Talking about suicide is hard, especially when you know someone who’s lost a loved one to it.
People often don’t know what to say or do, so most do nothing.
But the Kern County Mental Health Department has a new program that brings an outreach team together with family members just days after a suicide has happened.
"You always want to know why, why, why, but God doesn't want us to know why,” said Sylvia Sanchez, who’s 20-year-old son Tony died of a suicide June 1, leaving only a journal to explain his decision.
"He met this girl I guess and she crushed his heart and he felt like he had nothing left,” Sanchez said.
But at an office at the Mary Kay Shell Mental Health center, she’s able to share Tony’s pictures with Ellen Eggert.
The two met a few days after Tony’s suicide.
"She came to talk to the whole family and I really didn't expect her so soon,” Sanchez said.
"If they're touched by other people who have lost someone to suicide immediately after their loss, they usually get help much quicker,” said Eggert, who leads the Survivor Outreach Team.
"It's a whole group of volunteers who've also lost loved ones, when they think they're ready, we have a whole training and we go out to the house and we have a packet of information and we also have a group that meets twice a month of survivors of people who've lost a loved one to suicide."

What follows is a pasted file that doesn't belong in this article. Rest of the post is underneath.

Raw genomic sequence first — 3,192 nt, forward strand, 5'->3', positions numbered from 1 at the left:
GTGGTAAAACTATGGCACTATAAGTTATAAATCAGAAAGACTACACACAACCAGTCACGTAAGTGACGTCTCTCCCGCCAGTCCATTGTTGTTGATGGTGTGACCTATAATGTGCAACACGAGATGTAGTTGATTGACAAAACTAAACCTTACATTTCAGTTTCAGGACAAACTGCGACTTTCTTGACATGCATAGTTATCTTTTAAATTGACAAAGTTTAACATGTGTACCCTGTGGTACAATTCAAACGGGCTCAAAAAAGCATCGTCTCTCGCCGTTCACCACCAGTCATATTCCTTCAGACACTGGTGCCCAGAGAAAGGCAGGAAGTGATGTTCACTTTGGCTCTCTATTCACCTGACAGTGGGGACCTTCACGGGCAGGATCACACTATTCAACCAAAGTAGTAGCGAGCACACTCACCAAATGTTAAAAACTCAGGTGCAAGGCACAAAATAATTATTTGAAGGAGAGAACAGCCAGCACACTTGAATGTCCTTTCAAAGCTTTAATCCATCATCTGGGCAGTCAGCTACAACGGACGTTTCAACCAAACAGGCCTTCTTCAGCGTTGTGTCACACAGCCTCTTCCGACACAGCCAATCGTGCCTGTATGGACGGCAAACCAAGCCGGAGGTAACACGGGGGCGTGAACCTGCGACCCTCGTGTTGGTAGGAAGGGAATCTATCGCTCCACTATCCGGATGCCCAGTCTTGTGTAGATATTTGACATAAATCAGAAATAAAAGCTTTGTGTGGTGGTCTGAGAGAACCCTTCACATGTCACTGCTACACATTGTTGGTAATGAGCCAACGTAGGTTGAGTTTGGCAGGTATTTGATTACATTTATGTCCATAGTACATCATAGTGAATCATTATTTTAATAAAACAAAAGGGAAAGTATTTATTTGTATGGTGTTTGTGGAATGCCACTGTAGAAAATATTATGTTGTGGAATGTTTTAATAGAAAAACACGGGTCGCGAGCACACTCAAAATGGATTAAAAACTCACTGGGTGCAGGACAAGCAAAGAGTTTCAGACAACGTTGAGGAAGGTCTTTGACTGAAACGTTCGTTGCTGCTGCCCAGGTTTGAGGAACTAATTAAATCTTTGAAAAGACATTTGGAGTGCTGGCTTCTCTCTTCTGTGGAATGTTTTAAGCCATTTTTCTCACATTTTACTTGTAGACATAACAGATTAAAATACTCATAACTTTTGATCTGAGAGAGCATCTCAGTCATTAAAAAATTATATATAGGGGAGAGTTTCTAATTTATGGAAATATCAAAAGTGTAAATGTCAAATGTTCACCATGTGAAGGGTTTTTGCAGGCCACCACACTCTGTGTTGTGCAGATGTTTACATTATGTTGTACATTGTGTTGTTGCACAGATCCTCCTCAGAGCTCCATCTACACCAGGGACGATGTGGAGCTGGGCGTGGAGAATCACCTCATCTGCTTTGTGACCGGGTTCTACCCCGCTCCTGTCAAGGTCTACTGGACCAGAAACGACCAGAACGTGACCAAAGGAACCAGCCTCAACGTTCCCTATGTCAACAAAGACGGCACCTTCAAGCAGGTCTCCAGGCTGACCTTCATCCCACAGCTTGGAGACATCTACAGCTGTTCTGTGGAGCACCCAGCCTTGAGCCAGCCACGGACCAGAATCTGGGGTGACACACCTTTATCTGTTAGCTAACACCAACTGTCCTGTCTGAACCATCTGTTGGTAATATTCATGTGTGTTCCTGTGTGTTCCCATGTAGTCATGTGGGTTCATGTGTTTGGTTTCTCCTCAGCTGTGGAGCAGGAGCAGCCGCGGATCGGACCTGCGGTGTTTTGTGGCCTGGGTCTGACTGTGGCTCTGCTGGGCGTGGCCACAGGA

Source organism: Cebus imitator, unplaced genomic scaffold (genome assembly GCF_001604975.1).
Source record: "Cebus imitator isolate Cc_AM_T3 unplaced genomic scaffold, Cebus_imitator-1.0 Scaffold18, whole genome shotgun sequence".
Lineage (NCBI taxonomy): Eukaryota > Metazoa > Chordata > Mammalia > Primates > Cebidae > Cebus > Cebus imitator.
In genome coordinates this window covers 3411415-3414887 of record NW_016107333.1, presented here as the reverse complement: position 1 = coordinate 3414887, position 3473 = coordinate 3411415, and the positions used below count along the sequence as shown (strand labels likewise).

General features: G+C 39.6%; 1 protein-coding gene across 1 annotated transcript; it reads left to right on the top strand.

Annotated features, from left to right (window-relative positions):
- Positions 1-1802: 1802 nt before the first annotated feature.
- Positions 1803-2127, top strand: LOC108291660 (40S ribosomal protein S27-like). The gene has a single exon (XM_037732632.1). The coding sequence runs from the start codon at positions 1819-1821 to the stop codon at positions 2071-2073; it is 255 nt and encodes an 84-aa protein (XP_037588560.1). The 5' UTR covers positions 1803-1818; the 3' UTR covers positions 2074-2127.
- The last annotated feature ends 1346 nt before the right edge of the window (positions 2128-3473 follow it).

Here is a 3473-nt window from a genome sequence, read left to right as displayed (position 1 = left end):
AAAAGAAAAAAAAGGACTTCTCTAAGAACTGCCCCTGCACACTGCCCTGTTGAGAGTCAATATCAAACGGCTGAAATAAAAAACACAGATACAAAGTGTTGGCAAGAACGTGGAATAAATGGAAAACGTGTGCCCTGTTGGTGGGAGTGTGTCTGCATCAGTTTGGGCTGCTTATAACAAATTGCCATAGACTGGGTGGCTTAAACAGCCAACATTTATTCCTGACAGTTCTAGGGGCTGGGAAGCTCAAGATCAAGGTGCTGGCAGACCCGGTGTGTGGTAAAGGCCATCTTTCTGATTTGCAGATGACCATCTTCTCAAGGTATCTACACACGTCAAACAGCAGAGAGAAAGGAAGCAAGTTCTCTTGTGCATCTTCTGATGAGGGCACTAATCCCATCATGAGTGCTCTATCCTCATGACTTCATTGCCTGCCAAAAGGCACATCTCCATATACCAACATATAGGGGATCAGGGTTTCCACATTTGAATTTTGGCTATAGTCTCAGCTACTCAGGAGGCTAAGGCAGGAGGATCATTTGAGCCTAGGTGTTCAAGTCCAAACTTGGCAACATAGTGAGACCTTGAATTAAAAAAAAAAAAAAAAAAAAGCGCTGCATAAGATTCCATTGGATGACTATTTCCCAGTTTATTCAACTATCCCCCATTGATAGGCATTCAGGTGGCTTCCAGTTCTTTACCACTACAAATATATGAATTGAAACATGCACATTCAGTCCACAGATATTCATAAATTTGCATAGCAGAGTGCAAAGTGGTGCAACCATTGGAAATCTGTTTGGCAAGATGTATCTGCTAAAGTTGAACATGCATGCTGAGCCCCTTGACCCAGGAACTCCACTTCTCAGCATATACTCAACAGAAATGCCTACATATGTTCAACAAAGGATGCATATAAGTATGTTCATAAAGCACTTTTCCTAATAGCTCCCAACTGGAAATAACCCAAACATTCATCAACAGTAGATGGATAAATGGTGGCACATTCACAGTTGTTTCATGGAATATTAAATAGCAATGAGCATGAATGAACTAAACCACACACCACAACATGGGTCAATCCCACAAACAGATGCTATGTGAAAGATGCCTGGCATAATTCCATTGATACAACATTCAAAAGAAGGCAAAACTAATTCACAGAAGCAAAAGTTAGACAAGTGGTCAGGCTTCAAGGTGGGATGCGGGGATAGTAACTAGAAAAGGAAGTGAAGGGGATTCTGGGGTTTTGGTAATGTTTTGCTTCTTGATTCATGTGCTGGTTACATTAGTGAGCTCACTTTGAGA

Eggert says there’s a stigma about suicide where people don’t want to talk about it.
But for those beginning the grieving process, it’s when they need help sooner than later.
And Sanchez says it’s helped her as she copes with life without Tony.
"You're not alone out there and you're in a lot of pain and this is going to help you,” Sanchez said.
If you or someone you know is dealing with suicide in some way, you’re encouraged to call the Kern County Crisis Center at 868-8000.